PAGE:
Here we are at the end of November, coming towards the end of spring, though the weather is still rather changeable. November 2016 must rank in the top 10 of stressful months, and there was much need to escape into various media to lift the mood.
With both of us traveling quite a bit this month, we’ve perhaps not binged watched quite as much, though having said that we did watch, and surprisingly really enjoyed The Crown on Netflix (icture below from Elle). I’m quite sure there are loads of inaccuracies, but it is a beautifully filmed and excellent drama.
We’re still hooked on The Missing (Series 2), which gets more convoluted by the week. Anyone in the UK watching it and also intrigued by how complicated it is? We’re also enjoying Humans (Series 2), the great drama about ‘synths’, highly evolved robots and their interactions with humans. Really worth catching if you can. For light relief, we’re tuning into the latest series of QI, now hosted by Sandi Toskvig.
In the world of podcasts, I’m still loving my weekly dose of Radio Cherry Bombe, with its interviews with women in the food business, and catching up on Design Matters with Debbie Millman. There was a Ted Radio Hour on The Food We Eat which I can highly recommend, with some interesting discussions around food politics and nutrition.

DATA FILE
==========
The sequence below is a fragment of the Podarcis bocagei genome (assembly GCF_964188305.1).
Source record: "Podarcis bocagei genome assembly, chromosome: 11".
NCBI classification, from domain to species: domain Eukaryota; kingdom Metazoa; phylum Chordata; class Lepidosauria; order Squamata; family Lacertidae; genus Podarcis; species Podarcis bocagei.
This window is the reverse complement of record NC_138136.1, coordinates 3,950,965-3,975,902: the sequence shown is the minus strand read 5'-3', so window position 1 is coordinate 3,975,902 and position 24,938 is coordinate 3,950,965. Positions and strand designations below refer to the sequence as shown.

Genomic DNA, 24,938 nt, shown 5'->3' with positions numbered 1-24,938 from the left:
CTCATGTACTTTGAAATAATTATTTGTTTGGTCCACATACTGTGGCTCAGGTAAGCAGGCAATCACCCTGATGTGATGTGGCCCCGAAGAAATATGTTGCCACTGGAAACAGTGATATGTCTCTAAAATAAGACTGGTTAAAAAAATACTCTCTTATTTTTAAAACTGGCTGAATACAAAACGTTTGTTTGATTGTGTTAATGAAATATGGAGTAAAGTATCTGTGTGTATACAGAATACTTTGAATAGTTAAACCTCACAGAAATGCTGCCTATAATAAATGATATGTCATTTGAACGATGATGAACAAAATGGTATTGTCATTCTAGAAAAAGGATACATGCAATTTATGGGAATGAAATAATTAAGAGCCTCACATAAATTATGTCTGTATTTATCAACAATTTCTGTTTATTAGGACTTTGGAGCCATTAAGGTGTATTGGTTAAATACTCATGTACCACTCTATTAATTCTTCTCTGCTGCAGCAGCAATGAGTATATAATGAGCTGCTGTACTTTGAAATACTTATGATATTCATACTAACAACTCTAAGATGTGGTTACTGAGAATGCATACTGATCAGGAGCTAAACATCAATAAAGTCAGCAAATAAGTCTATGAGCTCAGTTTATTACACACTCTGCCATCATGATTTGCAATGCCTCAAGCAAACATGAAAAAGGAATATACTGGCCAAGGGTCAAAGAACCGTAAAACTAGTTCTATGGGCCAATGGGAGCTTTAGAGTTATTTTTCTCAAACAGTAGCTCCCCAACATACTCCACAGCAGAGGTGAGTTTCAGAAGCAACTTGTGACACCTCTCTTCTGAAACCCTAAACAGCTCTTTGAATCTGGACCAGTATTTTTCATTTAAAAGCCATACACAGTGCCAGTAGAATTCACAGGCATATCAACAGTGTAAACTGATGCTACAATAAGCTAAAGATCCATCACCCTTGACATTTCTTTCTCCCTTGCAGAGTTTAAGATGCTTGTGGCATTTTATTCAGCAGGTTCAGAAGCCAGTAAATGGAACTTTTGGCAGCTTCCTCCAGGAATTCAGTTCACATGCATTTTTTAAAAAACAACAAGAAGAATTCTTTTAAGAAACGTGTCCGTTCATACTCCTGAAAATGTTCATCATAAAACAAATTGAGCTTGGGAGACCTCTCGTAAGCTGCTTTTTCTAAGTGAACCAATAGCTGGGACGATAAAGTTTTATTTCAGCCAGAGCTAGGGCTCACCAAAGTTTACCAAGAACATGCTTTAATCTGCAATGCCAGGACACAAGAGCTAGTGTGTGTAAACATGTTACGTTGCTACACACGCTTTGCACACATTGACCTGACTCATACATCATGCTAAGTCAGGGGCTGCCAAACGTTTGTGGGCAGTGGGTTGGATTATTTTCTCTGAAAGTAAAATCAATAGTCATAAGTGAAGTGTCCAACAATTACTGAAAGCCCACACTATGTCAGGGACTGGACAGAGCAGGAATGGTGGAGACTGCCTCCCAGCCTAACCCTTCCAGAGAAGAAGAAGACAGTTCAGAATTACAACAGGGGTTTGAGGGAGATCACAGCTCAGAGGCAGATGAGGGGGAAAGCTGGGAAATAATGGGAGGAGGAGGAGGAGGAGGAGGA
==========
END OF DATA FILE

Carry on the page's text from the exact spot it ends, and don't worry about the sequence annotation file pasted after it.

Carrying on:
Over on BBC Radio, it is great to re listen to In and Out of the Kitchen, with Miles Jupp. Such a well written and funny series.
Music this month? We had a Leonard Cohen moment after the sad news of his death, but otherwise I’ve returned to Gotan Project after a long abscence – check out for example Una Musica Brutale.
I picked up the 20 year anniversary edition of Wallpaper at the start of the month, and of course picked up Cuisine.
As for books, I finished Jonathan Franzen’s Purity, which I really enjoyed and recommend when you have time to sit and read. I took on a recent trip Kitchens of the Great Midwest by J Ryan Stradal, and couldn’t put it down. It tells the life of a girl who grows into a woman who becomes a famous chef, but told through the lives of others that she interacts with on her life journey. A really great read when you want a good story, well told. Finally, what better book to pick up when looking after a sick cat and feeling a bit down yourself than The Cat Who Could Read Backwards by Lilian Jackson Braun, a 1960s comedy detective novel .
Finally, Charlie the cat would like to contribute to this post by telling you that his favourite video this month was Bird Extravaganza, even though he didn’t recognise any of the birds. He found listening to Anti-Stress Piano Music for Cats and Kittens when he was sick made him feel really sleepy and relaxed. When asked what he had read, he said he had been too sick to read much, but had enjoyed The Tale of Tom Kitten by Beatrix Potter. So that explains where my copy disappeared to for a couple of days…